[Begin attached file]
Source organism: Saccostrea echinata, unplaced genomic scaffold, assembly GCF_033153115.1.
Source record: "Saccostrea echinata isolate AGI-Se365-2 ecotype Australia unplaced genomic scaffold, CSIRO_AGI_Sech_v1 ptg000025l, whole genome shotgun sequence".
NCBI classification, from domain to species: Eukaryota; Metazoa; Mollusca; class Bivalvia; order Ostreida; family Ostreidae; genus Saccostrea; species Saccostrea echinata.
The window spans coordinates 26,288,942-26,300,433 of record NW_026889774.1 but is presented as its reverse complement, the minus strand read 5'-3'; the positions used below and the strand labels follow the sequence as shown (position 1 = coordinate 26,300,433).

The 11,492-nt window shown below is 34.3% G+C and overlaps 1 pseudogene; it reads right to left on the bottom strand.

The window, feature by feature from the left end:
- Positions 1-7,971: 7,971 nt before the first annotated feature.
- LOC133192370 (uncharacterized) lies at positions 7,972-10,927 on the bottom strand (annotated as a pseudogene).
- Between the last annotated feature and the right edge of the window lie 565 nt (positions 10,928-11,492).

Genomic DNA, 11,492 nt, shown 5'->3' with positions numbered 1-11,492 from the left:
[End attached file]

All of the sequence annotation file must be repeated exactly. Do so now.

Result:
Source organism: Saccostrea echinata, unplaced genomic scaffold, assembly GCF_033153115.1.
Source record: "Saccostrea echinata isolate AGI-Se365-2 ecotype Australia unplaced genomic scaffold, CSIRO_AGI_Sech_v1 ptg000025l, whole genome shotgun sequence".
NCBI classification, from domain to species: Eukaryota; Metazoa; Mollusca; class Bivalvia; order Ostreida; family Ostreidae; genus Saccostrea; species Saccostrea echinata.
The window spans coordinates 26,288,942-26,300,433 of record NW_026889774.1 but is presented as its reverse complement, the minus strand read 5'-3'; the positions used below and the strand labels follow the sequence as shown (position 1 = coordinate 26,300,433).

The 11,492-nt window shown below is 34.3% G+C and overlaps 1 pseudogene; it reads right to left on the bottom strand.

The window, feature by feature from the left end:
- Positions 1-7,971: 7,971 nt before the first annotated feature.
- LOC133192370 (uncharacterized) lies at positions 7,972-10,927 on the bottom strand (annotated as a pseudogene).
- Between the last annotated feature and the right edge of the window lie 565 nt (positions 10,928-11,492).

Genomic DNA, 11,492 nt, shown 5'->3' with positions numbered 1-11,492 from the left: